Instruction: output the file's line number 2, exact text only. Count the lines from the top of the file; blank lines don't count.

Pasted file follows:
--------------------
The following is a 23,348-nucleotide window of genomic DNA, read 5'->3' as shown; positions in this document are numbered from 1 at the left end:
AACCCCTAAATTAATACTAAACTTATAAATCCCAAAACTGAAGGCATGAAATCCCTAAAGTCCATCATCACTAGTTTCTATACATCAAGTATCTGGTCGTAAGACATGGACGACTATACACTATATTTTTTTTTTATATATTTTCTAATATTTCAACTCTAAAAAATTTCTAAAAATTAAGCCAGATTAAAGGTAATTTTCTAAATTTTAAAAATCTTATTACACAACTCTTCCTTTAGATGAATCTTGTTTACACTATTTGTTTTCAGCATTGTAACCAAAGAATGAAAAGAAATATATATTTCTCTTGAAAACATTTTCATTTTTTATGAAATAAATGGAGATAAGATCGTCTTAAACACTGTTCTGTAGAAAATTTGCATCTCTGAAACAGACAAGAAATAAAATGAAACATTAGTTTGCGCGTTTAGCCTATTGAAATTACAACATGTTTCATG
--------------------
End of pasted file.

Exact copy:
AACCCCTAAATTAATACTAAACTTATAAATCCCAAAACTGAAGGCATGAAATCCCTAAAGTCCATCATCACTAGTTTCTATACATCAAGTATCTGGTCGTAAGACATGGACGACTATACACTATATTTTTTTTTTATATATTTTCTAATATTTCAACTCTAAAAAATTTCTAAAAATTAAGCCAGATTAAAGGTAATTTTCTAAATTTTAAAAATCTTATTACACAACTCTTCCTTTAGATGAATCTTGTTTACACTATTTGTTTTCAGCATTGTAACCAAAGAATGAAAAGAAATATATATTTCTCTTGAAAACATTTTCATTTTTTATGAAATAAATGGAGATAAGATCGTCTTAAACACTGTTCTGTAGAAAATTTGCATCTCTGAAACAGACAAGAAATAAAATGAAACATTAGTTTGCGCGTTTAGCCTATTGAAATTACAACATGTTTCATG